Scott J. Ferrell/Congressional Quarterly/Getty Images(WASHINGTON) -- Sen. John Ensign, R-Nev., will announce Friday that he plans to resign from the Senate in May, according to a statement released by his Senate office.

Ensign announced earlier this year he would not seek re-election for a third term in 2012. His extramarital affair with the wife of his former top aide was the source of both criminal and ethics investigation. Last December, the Department of Justice dropped its investigation related to payments he made to his former staffer. He is, however, still a subject of a Senate Ethics Committee investigation. Ensign's statement Thursday night makes clear that investigation was ongoing and that the committee recently hired an outside counsel. There is a lot of speculation that the timing of his immediate retirement, first reported by Nevada reporter John Ralston, is related to this investigation.

“While I stand behind my firm belief that I have not violated any law, rule, or standard of conduct of the Senate, and I have fought to prove this publicly, I will not continue to subject my family, my constituents, or the Senate to any further rounds of investigation, depositions, drawn out proceedings, or especially public hearings.  For my family and me, this continued personal cost is simply too great," said Ensign in the paper statement.

There is also speculation that Republican Gov. Brian Sandoval will appoint Rep. Dean Heller, R-Nev., for the remainder of Ensign’s term. Heller would have to stand for election in November of 2012. There would also have to be a special election to replace Heller.

There are already at least two Democrats actively running for the Senate seat.

Copyright 2011 ABC News Radio


Libya: Senate Republicans Divided on US Involvement 

ABC News(WASHINGTON) -- Competing groups of Republican senators have introduced resolutions aiming either to boost or curtail the U.S. role in Libya, a sign of how divided Congress is on the military operations there.

One motion, introduced by Sen. John McCain of Arizona, the powerful top Republican on the Senate Armed Services Committee, would authorize U.S. forces to operate inside Libya in an effort to keep the situation there from deteriorating into a stalemate between strongman Moammar Gadhafi and the rebels.

"Rather than playing a support role within NATO, America should be leading," McCain said at an Armed Services panel hearing April 7. "Our military should be actively engaged in degrading Gadhafi's forces in the field, which could significantly increase the pressure on his regime and the odds that it will crack."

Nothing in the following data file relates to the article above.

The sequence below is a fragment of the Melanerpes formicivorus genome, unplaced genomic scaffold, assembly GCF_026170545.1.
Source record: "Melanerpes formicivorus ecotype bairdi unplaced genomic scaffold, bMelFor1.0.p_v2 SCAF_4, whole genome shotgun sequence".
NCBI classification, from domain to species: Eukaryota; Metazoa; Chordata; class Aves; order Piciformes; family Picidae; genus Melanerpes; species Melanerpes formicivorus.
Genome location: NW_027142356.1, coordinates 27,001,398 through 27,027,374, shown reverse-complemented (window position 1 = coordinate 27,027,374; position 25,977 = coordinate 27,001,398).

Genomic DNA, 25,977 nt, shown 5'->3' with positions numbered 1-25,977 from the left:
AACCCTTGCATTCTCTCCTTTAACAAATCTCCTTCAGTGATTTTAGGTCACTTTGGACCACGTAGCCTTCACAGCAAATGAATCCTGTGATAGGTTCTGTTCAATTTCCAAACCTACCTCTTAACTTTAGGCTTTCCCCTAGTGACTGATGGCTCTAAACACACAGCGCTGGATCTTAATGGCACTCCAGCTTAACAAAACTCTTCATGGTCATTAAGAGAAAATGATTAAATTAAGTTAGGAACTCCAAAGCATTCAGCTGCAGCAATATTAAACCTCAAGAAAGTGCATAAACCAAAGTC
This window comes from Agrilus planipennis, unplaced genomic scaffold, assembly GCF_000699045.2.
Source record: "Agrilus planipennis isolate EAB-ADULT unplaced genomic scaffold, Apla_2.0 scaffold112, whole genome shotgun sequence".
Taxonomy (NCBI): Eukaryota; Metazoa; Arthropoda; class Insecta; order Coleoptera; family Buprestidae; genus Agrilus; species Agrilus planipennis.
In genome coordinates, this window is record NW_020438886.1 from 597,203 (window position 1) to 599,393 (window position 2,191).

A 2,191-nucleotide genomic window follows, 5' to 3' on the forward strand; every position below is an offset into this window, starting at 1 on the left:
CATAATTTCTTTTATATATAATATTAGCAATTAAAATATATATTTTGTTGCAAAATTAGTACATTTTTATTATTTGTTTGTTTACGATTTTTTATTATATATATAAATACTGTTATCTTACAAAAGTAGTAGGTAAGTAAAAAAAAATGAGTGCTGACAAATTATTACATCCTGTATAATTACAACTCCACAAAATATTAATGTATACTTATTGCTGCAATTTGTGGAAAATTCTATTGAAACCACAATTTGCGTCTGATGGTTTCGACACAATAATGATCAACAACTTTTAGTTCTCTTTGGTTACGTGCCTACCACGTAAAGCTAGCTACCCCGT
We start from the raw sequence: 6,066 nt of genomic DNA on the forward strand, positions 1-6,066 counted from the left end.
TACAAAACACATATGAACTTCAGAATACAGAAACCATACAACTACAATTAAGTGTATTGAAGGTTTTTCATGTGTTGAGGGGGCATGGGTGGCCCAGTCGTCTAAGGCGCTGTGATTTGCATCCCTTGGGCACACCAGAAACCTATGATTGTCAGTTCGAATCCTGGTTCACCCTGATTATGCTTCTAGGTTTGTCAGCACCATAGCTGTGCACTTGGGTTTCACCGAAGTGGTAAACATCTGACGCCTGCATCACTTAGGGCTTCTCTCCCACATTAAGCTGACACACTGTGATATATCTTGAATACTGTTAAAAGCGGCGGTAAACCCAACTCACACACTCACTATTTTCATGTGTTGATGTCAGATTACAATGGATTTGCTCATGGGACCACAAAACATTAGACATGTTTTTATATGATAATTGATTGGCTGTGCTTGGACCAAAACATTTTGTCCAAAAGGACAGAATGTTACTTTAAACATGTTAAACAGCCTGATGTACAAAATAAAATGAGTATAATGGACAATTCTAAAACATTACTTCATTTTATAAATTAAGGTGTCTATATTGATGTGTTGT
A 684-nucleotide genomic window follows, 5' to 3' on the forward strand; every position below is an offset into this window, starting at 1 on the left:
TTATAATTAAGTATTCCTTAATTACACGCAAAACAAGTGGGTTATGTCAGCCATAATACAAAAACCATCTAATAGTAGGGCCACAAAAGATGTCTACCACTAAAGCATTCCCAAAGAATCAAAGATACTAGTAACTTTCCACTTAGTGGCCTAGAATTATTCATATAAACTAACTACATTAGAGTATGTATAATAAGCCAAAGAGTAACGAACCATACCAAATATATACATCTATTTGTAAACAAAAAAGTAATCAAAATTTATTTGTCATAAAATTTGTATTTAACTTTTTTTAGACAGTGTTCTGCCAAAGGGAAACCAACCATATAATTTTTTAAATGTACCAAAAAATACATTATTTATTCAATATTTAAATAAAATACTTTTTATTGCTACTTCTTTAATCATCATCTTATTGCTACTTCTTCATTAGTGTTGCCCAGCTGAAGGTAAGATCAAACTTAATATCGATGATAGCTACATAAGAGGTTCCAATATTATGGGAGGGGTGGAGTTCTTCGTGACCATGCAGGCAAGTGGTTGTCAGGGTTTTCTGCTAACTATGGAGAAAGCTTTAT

But fellow GOP Sens. John Ensign of Nevada and Kay Bailey Hutchison of Texas disagree. Indeed, they argue, the United States has no vital interest in Libya.

They have introduced a resolution to declare that there is no vital U.S. interest in Libya, that Congress has not authorized military power in the region and that NATO and Arab nations that do have a vital interest in the region should increase their military and financial contributions to the effort in Libya.

Ensign said, "I believe that the Senate needs to pass this resolution declaring that our country has no vital interest in Libya so that we can get our servicemen and women out of there once and for all."

The Obama administration is likely to disagree with both measures.

The administration, reluctant to get involved in the conflict in the first place, has stressed it would only do so with international backing. McCain's resolution authorizing the use of ground forces could be at odds with the United Nations Security Council resolution authorizing the use of force to protect civilians and enforce a no-fly zone in Libya, which specifically prohibits an occupying force in the country.

And the administration has argued that Libya is of strategic interest to the United States. Privately, administration officials worry that if Gadhafi were to win out against the rebels, it would cast a chill on the so-called Arab Spring movement that has toppled dictators throughout the Middle East.

Copyright 2011 ABC News Radio


Ethics Committee Investigating Ensign's Affair With Campaign Aide

Photo Courtesy - ABC News(WASHINGTON) -- The Senate Ethics Committee on Tuesday appointed a special counsel to handle the probe of Sen. John Ensign, R-NV, a move that could prove damaging to his already imperiled re-election bid.

The panel's chairman, Sen. Barbara Boxer of California, and top Republican Johnny Isakson of Georgia announced that Carol Elder Bruce will serve as special counsel.

The Senate Ethics panel is currently looking into allegations that Ensign violated Senate rules and federal law. Ensign, who is up for re-election in 2012, had an affair with a former campaign aide who was married to his deputy chief of staff.

"The purpose of a preliminary inquiry is to determine whether there is substantial credible evidence that a violation within the Committee’s jurisdiction has occurred," the Senate panel said in a statement Tuesday.

Last year, the Justice Department scrapped a criminal investigation into the Ensign matter.

Copyright 2011 ABC News Radio